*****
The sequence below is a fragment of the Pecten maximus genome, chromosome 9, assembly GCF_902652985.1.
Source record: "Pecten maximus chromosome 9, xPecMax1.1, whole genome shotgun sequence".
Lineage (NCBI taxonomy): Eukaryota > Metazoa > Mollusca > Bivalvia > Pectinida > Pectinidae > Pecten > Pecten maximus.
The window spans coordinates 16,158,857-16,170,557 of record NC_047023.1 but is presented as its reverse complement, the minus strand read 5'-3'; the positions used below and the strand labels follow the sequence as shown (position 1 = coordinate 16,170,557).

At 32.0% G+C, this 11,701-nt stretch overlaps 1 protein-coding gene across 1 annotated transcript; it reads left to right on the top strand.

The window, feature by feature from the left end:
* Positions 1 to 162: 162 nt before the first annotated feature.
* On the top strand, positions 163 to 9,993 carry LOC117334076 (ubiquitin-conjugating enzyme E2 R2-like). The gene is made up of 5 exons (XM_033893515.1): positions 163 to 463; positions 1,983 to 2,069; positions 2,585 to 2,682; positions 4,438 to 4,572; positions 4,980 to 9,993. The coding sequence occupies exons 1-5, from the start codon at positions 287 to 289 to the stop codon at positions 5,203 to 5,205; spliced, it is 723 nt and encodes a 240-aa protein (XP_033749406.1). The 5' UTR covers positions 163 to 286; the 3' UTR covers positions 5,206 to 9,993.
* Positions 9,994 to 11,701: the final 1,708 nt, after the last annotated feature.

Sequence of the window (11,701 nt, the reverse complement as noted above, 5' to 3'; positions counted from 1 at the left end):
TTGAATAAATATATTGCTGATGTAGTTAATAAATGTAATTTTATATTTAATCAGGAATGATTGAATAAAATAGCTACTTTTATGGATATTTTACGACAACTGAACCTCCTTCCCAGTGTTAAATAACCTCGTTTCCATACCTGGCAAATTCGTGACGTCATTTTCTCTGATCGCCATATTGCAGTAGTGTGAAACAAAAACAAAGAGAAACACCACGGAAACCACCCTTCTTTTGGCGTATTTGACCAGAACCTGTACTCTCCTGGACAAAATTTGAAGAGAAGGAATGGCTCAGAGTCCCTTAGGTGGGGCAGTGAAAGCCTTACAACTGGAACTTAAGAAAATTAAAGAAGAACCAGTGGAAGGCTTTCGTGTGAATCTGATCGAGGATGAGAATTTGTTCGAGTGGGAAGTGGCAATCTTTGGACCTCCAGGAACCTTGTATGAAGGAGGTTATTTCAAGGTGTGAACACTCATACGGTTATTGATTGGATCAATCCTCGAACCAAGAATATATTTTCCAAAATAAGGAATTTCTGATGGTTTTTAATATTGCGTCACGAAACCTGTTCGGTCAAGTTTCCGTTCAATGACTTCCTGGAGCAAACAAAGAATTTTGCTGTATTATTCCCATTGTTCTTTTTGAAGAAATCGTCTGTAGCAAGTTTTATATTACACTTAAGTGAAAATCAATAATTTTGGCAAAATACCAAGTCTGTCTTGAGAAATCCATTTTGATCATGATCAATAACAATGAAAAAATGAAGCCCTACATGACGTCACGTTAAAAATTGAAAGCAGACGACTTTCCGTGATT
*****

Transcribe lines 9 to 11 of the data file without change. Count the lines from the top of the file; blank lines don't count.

* Positions 9,994 to 11,701: the final 1,708 nt, after the last annotated feature.

Sequence of the window (11,701 nt, the reverse complement as noted above, 5' to 3'; positions counted from 1 at the left end):
TTGAATAAATATATTGCTGATGTAGTTAATAAATGTAATTTTATATTTAATCAGGAATGATTGAATAAAATAGCTACTTTTATGGATATTTTACGACAACTGAACCTCCTTCCCAGTGTTAAATAACCTCGTTTCCATACCTGGCAAATTCGTGACGTCATTTTCTCTGATCGCCATATTGCAGTAGTGTGAAACAAAAACAAAGAGAAACACCACGGAAACCACCCTTCTTTTGGCGTATTTGACCAGAACCTGTACTCTCCTGGACAAAATTTGAAGAGAAGGAATGGCTCAGAGTCCCTTAGGTGGGGCAGTGAAAGCCTTACAACTGGAACTTAAGAAAATTAAAGAAGAACCAGTGGAAGGCTTTCGTGTGAATCTGATCGAGGATGAGAATTTGTTCGAGTGGGAAGTGGCAATCTTTGGACCTCCAGGAACCTTGTATGAAGGAGGTTATTTCAAGGTGTGAACACTCATACGGTTATTGATTGGATCAATCCTCGAACCAAGAATATATTTTCCAAAATAAGGAATTTCTGATGGTTTTTAATATTGCGTCACGAAACCTGTTCGGTCAAGTTTCCGTTCAATGACTTCCTGGAGCAAACAAAGAATTTTGCTGTATTATTCCCATTGTTCTTTTTGAAGAAATCGTCTGTAGCAAGTTTTATATTACACTTAAGTGAAAATCAATAATTTTGGCAAAATACCAAGTCTGTCTTGAGAAATCCATTTTGATCATGATCAATAACAATGAAAAAATGAAGCCCTACATGACGTCACGTTAAAAATTGAAAGCAGACGACTTTCCGTGATT